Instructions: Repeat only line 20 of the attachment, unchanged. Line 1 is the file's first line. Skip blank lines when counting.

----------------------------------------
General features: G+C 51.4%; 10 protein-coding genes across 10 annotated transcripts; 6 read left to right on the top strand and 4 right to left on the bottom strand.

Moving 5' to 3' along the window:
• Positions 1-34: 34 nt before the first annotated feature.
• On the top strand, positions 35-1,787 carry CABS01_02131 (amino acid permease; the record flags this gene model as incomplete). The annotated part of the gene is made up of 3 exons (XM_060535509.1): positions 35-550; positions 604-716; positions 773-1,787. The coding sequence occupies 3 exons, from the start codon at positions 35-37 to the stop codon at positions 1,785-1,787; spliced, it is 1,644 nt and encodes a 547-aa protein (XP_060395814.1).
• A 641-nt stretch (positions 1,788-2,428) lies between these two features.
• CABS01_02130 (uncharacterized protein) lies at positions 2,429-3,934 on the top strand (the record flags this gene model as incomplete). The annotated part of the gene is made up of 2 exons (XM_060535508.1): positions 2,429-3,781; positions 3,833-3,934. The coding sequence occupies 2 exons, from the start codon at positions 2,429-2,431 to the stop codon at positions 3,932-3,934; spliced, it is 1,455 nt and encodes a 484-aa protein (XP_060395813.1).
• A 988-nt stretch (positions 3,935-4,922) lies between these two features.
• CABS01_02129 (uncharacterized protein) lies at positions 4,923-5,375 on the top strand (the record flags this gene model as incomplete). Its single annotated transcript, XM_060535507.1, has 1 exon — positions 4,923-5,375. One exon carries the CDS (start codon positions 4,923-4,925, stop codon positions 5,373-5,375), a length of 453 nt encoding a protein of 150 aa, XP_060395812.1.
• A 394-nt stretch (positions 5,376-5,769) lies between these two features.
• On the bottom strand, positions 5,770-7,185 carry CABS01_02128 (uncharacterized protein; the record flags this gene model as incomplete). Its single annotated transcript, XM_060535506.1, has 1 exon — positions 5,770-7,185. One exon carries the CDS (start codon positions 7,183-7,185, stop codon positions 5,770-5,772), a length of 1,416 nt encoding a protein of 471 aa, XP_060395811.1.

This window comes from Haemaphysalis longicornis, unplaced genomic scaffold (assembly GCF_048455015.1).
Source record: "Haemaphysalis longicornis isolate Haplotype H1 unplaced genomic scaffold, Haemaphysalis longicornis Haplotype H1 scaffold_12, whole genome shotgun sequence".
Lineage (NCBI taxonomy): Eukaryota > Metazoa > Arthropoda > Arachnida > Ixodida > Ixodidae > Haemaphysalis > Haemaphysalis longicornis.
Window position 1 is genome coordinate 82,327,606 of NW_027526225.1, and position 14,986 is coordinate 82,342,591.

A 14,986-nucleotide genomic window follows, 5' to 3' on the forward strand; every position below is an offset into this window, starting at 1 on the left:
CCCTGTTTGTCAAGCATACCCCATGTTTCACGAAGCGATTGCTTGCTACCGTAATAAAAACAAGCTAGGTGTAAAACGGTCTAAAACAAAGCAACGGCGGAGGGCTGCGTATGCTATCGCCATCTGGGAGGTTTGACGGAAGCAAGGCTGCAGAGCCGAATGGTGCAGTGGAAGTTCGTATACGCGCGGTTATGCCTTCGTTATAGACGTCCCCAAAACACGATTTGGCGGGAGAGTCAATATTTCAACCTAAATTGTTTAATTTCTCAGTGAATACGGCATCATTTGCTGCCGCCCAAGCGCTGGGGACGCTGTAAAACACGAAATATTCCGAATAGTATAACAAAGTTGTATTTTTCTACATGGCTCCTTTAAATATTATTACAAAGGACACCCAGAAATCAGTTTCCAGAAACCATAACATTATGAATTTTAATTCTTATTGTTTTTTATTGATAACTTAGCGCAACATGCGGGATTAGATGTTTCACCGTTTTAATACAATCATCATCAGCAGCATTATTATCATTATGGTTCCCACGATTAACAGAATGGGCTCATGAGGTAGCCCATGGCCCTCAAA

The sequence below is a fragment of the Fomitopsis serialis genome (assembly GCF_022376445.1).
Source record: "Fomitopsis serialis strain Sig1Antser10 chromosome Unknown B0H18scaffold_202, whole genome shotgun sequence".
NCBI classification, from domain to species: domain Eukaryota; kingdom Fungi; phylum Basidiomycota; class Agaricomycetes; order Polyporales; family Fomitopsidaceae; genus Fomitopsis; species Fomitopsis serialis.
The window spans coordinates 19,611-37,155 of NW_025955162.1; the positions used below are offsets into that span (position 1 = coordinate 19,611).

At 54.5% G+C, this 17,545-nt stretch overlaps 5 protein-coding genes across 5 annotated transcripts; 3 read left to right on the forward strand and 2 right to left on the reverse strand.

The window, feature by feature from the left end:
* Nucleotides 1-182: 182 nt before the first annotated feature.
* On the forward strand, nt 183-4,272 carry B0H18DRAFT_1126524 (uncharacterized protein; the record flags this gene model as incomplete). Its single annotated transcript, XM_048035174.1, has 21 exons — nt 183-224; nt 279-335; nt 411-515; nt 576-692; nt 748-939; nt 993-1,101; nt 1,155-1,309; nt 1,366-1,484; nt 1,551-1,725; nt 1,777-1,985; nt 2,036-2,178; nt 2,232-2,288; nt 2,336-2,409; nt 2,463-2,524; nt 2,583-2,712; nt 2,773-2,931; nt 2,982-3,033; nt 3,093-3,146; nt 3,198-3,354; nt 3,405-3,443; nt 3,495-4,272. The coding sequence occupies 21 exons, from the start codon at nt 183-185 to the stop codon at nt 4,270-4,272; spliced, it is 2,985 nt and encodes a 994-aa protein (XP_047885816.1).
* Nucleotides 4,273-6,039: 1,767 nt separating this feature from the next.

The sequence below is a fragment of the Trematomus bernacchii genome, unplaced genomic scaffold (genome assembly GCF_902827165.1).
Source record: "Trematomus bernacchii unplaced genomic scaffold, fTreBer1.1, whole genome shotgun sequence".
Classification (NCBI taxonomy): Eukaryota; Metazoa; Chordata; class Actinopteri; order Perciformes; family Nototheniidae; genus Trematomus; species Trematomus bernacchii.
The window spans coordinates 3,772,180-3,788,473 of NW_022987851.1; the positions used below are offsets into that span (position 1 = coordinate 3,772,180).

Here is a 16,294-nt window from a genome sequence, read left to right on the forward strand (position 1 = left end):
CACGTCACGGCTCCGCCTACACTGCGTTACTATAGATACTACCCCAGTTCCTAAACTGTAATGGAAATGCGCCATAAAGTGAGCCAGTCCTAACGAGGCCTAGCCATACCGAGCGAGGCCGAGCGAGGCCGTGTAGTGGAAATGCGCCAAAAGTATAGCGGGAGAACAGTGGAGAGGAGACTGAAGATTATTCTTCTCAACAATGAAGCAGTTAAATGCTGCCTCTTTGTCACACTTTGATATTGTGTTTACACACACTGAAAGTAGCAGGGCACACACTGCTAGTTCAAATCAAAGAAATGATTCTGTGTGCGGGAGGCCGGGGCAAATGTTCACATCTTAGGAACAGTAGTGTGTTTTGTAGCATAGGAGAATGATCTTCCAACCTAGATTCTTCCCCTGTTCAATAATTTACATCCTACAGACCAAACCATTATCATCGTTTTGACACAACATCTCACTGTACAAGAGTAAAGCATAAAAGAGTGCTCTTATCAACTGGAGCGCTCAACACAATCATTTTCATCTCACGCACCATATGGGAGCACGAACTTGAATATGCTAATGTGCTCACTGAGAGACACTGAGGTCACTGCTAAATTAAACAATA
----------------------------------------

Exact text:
The window spans coordinates 19,611-37,155 of NW_025955162.1; the positions used below are offsets into that span (position 1 = coordinate 19,611).